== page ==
Drilling the hole next to your bedroom might be the worst idea because noises from the generator may deny you a good night’s sleep.
Step4# Assemble the Materials
The last step is assembling the materials, first, start by mounting the power inlet on the exterior wall.
Make sure that the power inlet is several feet away from the hole you drilled on the wall. After you’ve mounted the power inlet, you’ll need to assemble the conduit and glue them for maximum safety.
Then wire your generator inlet plug. At this point, simply pull a single wire from the conduit body and then push all the remaining wires.
The last step is to prepare the breaker box to receive the wires from the conduit body. Once you’ve successfully installed the wires and the breaker retainer, it’s time to cover the breaker box.
Is A Transfer Switch for Generator A Must?
While it is technically not needed, there are several reasons why we highly recommend having one installed in your home when connecting your generator to any appliance in your house.
It’s a requirement by the National Electric Code
When using a heavy-duty portable generator, such as the Duromax, to power electrical appliances in your home, the National Electric Code requires you to have a well-installed transfer switch. (Source)
This is especially crucial if you’re planning to sell your home in the future. It can cause code violations when not installed correctly.
It’s the safest way to connect generator to your house
The use of extension wires can cause back feed. This increases the risks of electrocution or fire which can lead to serious injury/death or damage to property.
It’s the easiest way to power your home during an emergency
Since most of our electrical appliances like water heaters, air conditioners, furnaces are hard-wired, they can’t be connected to the generator using an extension cord.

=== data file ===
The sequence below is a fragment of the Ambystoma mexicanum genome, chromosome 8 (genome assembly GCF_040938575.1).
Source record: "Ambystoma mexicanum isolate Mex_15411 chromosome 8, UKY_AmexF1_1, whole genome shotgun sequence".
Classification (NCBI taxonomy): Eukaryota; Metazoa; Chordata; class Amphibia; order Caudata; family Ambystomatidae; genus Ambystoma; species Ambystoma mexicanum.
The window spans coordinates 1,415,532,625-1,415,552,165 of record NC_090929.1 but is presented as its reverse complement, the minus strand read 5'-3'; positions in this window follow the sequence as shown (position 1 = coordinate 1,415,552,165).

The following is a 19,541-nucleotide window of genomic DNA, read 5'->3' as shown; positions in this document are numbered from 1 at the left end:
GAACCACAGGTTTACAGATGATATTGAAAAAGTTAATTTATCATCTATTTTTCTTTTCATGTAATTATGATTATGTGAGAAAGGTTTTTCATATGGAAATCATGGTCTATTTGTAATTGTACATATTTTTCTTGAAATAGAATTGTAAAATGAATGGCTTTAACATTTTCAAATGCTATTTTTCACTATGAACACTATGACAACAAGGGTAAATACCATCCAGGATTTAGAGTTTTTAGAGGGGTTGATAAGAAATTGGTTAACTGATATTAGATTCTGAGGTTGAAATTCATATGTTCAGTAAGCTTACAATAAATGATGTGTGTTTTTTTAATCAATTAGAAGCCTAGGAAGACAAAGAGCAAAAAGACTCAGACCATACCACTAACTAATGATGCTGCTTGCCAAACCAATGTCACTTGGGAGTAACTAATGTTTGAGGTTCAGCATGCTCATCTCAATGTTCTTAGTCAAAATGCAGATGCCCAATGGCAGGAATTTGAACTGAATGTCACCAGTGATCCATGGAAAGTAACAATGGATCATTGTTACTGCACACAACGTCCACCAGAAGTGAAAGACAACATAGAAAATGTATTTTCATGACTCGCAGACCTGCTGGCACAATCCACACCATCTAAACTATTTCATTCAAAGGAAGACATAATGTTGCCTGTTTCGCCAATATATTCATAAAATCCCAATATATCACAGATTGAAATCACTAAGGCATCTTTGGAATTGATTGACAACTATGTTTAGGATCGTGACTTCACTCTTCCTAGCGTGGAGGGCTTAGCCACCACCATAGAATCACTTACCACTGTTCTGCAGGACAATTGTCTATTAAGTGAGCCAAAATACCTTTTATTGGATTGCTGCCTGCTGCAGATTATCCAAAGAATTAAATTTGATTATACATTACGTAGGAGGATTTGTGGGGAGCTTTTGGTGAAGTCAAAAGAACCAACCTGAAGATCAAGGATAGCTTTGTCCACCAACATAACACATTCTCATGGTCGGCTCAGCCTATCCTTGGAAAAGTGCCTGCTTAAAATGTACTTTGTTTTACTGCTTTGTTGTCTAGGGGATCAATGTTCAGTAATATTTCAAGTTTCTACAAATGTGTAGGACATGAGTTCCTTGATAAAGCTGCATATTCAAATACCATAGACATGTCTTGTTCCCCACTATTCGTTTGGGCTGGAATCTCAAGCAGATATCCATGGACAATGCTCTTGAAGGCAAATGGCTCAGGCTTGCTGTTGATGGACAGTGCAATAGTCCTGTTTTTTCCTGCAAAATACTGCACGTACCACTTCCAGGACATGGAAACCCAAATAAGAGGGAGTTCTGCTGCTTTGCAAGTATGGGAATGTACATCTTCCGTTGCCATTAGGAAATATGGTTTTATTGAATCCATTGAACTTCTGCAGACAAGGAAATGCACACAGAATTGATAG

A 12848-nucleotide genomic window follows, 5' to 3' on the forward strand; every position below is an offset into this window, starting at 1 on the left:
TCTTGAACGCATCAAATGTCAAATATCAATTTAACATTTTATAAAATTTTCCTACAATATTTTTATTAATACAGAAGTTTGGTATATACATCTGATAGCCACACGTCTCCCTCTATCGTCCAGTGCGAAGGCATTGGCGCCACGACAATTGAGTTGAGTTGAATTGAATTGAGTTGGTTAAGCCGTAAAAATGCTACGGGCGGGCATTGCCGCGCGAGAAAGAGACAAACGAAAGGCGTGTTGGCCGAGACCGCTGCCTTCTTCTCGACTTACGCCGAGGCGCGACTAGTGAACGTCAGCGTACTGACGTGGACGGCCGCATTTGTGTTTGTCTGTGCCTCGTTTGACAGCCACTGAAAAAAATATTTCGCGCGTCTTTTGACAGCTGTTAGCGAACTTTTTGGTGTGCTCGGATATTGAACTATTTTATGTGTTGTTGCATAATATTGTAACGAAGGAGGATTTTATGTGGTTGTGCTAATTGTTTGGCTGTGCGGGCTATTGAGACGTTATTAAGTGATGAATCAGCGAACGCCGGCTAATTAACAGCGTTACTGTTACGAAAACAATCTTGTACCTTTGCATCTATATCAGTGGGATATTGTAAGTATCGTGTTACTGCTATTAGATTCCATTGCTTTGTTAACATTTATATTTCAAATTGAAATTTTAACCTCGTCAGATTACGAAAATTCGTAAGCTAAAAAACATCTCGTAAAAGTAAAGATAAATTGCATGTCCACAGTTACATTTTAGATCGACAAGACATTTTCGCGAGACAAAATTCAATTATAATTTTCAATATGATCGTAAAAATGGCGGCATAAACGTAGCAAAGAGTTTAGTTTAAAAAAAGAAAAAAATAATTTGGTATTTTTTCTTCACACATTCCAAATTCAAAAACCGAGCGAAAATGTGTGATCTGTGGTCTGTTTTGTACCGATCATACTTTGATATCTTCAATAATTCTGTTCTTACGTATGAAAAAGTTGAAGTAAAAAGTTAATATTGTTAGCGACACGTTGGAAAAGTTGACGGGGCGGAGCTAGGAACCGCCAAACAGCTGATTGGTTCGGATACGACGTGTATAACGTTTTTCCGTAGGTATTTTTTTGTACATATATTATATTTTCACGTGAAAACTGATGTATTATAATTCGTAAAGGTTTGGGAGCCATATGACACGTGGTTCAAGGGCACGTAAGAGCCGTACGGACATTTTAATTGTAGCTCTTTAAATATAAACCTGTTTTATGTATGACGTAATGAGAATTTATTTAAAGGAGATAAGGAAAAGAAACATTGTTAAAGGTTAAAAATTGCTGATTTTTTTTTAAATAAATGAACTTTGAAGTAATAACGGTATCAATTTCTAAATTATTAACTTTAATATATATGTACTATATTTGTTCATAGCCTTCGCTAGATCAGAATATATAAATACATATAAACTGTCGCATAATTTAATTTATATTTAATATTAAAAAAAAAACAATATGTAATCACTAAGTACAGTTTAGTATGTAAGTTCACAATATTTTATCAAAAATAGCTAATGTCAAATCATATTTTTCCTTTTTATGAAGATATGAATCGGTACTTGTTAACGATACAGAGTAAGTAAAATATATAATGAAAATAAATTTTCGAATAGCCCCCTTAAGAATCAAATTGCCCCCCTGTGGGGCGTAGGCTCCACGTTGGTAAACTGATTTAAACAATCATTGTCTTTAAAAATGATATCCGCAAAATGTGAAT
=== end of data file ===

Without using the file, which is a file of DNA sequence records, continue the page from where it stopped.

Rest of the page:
Additionally, struggling to connect your generator using extension cords should be the last thing to worry about in the event of a blackout.
A transfer switch will help you power your home immediately during power outage easily and safely.
On How To Connect Portable Generator To House Without Transfer Switch
While its power your home appliances without a transfer switch, it’s not recommended as the risks associated are higher. In addition, because most of our home appliances are hardwired to the main power supply. Using this technique will limit the appliances you can power.
Again, if you’re planning on selling your property in the near future, the National Electric Code requires you to have a switch installed or else risk code violation.
I would only recommend this method in the event of an emergency or as a onetime hack before you get a professional to install a transfer switch for you.
Additionally, if you lack basic technical skills in wiring, it’d be better to have a professional do it for you and long term it’d be cheaper having a transfer switch installed. Also read this guide on why your generator won’t start.